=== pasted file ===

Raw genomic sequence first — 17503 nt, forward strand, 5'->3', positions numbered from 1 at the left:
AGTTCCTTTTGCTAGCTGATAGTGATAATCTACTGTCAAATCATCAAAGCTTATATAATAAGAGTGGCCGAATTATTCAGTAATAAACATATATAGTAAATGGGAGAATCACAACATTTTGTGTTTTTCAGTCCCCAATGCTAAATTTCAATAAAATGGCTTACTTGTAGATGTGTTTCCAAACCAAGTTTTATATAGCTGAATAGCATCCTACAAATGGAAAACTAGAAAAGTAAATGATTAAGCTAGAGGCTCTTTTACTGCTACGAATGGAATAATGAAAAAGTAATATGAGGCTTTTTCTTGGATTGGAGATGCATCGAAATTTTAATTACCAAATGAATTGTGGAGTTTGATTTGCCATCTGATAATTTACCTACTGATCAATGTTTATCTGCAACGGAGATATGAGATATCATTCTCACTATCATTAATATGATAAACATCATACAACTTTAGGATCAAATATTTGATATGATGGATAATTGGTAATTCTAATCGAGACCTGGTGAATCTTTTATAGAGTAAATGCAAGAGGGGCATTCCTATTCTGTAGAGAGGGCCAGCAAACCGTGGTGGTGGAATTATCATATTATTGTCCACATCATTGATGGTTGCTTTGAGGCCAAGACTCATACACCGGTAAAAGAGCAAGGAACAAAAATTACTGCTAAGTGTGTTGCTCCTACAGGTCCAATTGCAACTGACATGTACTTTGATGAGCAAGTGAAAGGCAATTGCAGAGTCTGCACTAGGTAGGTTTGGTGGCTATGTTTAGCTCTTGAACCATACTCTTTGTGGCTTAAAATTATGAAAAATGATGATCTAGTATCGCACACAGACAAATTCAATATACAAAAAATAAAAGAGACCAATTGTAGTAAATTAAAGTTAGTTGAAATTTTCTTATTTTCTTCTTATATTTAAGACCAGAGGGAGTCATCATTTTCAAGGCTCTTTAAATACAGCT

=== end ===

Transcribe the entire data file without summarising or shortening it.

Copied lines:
Raw genomic sequence first — 17503 nt, forward strand, 5'->3', positions numbered from 1 at the left:
AGTTCCTTTTGCTAGCTGATAGTGATAATCTACTGTCAAATCATCAAAGCTTATATAATAAGAGTGGCCGAATTATTCAGTAATAAACATATATAGTAAATGGGAGAATCACAACATTTTGTGTTTTTCAGTCCCCAATGCTAAATTTCAATAAAATGGCTTACTTGTAGATGTGTTTCCAAACCAAGTTTTATATAGCTGAATAGCATCCTACAAATGGAAAACTAGAAAAGTAAATGATTAAGCTAGAGGCTCTTTTACTGCTACGAATGGAATAATGAAAAAGTAATATGAGGCTTTTTCTTGGATTGGAGATGCATCGAAATTTTAATTACCAAATGAATTGTGGAGTTTGATTTGCCATCTGATAATTTACCTACTGATCAATGTTTATCTGCAACGGAGATATGAGATATCATTCTCACTATCATTAATATGATAAACATCATACAACTTTAGGATCAAATATTTGATATGATGGATAATTGGTAATTCTAATCGAGACCTGGTGAATCTTTTATAGAGTAAATGCAAGAGGGGCATTCCTATTCTGTAGAGAGGGCCAGCAAACCGTGGTGGTGGAATTATCATATTATTGTCCACATCATTGATGGTTGCTTTGAGGCCAAGACTCATACACCGGTAAAAGAGCAAGGAACAAAAATTACTGCTAAGTGTGTTGCTCCTACAGGTCCAATTGCAACTGACATGTACTTTGATGAGCAAGTGAAAGGCAATTGCAGAGTCTGCACTAGGTAGGTTTGGTGGCTATGTTTAGCTCTTGAACCATACTCTTTGTGGCTTAAAATTATGAAAAATGATGATCTAGTATCGCACACAGACAAATTCAATATACAAAAAATAAAAGAGACCAATTGTAGTAAATTAAAGTTAGTTGAAATTTTCTTATTTTCTTCTTATATTTAAGACCAGAGGGAGTCATCATTTTCAAGGCTCTTTAAATACAGCT